China develops new light-based chiplet that could power artificial general intelligence — where AI is smarter than humans

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Scientists in China have designed a tiny, modular chip that is powered by light rather than electricity — and they want to use it to train and run a future artificial general intelligence (AGI) model.

The new chiplet, called "Taichi," is one small piece of a wider jigsaw formed of many individual chiplets (including Taichi modules) that, together, could form a sophisticated and powerful computing system. If scaled up sufficiently, this would be powerful enough to train and run an AGI in the future, the scientists argued in their paper, published April 11 in the journal Science

AGI is a hypothetical advanced form of artificial intelligence (AI) that would, in theory, be just as smart as humans in terms of its cognitive reasoning abilities. AGI could be applied across many disciplines, whereas today's AI systems can only be applied very narrowly. 

Some experts believe such systems are many years away, with a bottleneck in computing power being a key blocker, while others believe we'll build an AGI agent as soon as 2027.

In recent years, scientists have begun to reach the limitations of conventional electronics-based components, especially given the growth of AI and the sheer amount of power required to service these increasingly demanding systems. 

Related: Light-powered computer chip can train AI much faster than components powered by electricity

Graphics processing units (GPUs) have emerged as key components in training AI systems, because they are better at performing parallel calculations than central processing units (CPUs). But the energy consumption levels required are becoming unsustainable as systems become larger, the scientists argued. 

Light-based components could be one way to overcome the limitations of conventional electronics — including the energy efficiency problems.

Looking to the light for superhuman AI

Scientists previously outlined the design for a new type of photonic microchip in February, which uses photons, or particles of light, instead of electrons to operate transistors — tiny electrical switches that turn on or off when voltage is applied. Generally speaking, the more transistors a chip has, the more computing power it has and the more power it requires to operate. Light-based chips are far less energy-intensive and can perform calculations much faster than traditional chips, as they can perform calculations in parallel.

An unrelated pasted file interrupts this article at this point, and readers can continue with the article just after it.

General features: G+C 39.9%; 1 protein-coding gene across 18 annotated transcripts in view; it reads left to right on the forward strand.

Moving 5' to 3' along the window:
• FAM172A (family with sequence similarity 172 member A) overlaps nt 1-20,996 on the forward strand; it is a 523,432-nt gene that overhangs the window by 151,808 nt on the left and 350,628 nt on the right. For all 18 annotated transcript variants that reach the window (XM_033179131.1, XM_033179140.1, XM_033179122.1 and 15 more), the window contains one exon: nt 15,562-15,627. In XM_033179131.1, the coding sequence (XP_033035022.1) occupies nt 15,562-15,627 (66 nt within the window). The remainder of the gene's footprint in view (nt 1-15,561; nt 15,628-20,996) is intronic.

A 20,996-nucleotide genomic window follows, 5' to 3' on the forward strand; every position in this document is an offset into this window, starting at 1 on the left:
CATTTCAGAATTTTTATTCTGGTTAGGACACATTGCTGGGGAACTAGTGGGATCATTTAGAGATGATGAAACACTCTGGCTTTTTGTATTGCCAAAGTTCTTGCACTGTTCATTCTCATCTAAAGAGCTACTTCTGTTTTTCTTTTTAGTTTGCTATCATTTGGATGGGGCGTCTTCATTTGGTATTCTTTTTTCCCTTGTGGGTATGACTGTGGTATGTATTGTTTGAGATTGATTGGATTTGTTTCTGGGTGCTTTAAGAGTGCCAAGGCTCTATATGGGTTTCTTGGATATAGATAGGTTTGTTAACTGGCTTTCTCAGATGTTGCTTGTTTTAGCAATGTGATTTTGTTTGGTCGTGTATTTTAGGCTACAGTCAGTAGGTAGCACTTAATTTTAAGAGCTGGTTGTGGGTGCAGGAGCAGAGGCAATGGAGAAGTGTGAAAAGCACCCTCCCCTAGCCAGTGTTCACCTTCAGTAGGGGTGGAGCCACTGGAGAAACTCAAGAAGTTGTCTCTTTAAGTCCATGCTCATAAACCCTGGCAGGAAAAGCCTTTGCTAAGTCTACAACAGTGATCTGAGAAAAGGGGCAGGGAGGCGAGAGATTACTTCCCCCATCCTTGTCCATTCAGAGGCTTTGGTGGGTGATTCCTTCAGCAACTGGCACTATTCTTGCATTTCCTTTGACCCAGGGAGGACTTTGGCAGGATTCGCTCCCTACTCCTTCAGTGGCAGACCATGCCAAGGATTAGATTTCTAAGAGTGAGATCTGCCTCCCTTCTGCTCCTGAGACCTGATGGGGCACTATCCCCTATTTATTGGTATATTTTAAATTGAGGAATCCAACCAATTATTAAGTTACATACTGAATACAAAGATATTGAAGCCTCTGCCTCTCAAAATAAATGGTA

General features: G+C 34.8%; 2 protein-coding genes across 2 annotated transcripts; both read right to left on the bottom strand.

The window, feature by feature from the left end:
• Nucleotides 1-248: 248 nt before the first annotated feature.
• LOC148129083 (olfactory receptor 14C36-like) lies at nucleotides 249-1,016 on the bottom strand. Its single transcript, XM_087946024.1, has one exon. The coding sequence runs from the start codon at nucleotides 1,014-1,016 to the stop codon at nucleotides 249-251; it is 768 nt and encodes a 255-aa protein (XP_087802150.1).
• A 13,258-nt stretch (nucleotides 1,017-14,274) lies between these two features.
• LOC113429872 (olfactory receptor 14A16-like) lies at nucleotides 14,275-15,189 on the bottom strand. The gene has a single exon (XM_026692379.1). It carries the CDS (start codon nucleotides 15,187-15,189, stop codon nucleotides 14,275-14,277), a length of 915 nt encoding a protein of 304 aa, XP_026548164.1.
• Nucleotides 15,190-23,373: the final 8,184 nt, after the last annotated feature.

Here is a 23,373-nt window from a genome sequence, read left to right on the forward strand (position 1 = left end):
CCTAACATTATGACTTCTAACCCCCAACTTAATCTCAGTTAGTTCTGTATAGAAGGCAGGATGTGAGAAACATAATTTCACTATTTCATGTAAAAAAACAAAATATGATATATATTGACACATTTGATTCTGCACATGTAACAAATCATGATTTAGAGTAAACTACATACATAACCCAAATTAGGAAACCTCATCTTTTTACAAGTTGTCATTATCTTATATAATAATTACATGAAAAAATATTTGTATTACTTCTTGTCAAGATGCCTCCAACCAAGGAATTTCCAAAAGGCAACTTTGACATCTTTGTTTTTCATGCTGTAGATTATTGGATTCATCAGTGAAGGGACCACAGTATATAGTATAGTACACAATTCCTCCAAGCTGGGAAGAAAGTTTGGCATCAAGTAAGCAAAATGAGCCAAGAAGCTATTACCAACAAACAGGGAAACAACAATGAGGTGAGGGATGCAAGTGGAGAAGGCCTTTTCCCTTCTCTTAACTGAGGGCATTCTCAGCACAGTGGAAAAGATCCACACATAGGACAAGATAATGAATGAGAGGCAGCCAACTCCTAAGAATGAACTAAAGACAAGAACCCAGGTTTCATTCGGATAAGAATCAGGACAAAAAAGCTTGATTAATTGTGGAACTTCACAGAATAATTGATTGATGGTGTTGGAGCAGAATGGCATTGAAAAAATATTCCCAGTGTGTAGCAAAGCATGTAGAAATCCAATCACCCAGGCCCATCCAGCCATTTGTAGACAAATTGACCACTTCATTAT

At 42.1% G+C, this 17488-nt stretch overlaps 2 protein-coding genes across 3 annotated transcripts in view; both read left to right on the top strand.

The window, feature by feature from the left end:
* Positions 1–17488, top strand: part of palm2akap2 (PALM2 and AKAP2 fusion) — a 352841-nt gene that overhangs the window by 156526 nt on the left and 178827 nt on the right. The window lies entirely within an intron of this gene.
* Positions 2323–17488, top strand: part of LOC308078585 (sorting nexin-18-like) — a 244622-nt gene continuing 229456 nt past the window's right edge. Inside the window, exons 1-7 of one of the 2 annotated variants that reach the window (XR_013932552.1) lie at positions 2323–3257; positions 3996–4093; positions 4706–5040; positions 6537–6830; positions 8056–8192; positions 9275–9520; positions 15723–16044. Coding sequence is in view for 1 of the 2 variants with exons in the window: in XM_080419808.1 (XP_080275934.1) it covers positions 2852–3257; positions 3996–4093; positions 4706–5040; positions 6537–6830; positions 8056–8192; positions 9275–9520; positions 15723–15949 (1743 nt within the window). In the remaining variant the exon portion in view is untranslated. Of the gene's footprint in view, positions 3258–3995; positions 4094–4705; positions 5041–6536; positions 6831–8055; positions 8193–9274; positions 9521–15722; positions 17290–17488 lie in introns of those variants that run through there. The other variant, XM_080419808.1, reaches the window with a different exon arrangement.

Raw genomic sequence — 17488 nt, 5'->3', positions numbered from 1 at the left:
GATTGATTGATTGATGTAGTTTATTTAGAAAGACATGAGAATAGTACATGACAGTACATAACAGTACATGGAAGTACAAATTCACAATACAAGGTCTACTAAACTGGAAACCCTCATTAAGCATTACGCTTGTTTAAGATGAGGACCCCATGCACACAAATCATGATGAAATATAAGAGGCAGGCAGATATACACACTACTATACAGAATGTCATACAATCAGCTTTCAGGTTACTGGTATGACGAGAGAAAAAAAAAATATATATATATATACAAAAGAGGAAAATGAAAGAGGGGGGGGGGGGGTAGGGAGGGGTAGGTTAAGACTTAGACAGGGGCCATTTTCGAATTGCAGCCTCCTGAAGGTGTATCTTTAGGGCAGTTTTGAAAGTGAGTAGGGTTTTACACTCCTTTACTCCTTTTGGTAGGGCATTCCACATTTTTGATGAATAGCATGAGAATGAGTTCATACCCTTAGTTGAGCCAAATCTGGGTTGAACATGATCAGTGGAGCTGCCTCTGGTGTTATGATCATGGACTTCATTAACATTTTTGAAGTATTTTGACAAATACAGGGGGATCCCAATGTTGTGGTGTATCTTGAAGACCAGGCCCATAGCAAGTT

Current photonic chip architectures for AI models consist of hundreds or thousands of parameters, or training variables. This makes them powerful enough for basic tasks like pattern recognition, but large language models (LLMs) like ChatGPT are trained using billions or even trillions of parameters. 

An AGI agent would likely require many orders of magnitude greater — as part of a broader network of AI architectures. Today, the blueprints for building an AGI system do not exist.

In the new study, the scientists designed Taichi to work the same way as other light-based chips, but it can be scaled much better than competing designs, they said in their paper. This is because it combines several advantages of existing photonic chips — including "optical diffraction and interference," which are ways of manipulating the light in the component.  

To test the design, the researchers stitched together several Taichi chiplets and compared their architecture with other light-based chips in key areas. 

Their architecture achieved a network scale of 13.96 million artificial neurons — compared to 1.47 million in the next biggest competing design — with an energy efficiency metric of 160.82 trillion operations per watt (TOPS/W). The next best result they highlighted in their paper came from research published in 2022, in which a photonic chip achieved 2.9 TOPS/W. Many conventional neural processing units (NPUs) and other chips achieve well under 10 TOPS/W.

The researchers also claimed that their Taichi-based architecture is twice as powerful as other photonic systems, but they did not directly cite these. In tests, meanwhile, they used the distributed Taichi network to perform tasks including image categorization and classification, as well as image content generation, as a proof of concept rather than to benchmark performance.

"Taichi indicates the great potential of on-chip photonic computing for processing a variety of complex tasks with large network models, which enables real-life applications of optical computing," the scientists said. "We anticipate that Taichi will accelerate the development of more powerful optical solutions as critical support for the foundation model and a new era of AGI."

Keumars Afifi-Sabet
Channel Editor, Technology

Keumars is the technology editor at Live Science. He has written for a variety of publications including ITPro, The Week Digital, ComputerActive, The Independent, The Observer, Metro and TechRadar Pro. He has worked as a technology journalist for more than five years, having previously held the role of features editor with ITPro. He is an NCTJ-qualified journalist and has a degree in biomedical sciences from Queen Mary, University of London. He's also registered as a foundational chartered manager with the Chartered Management Institute (CMI), having qualified as a Level 3 Team leader with distinction in 2023.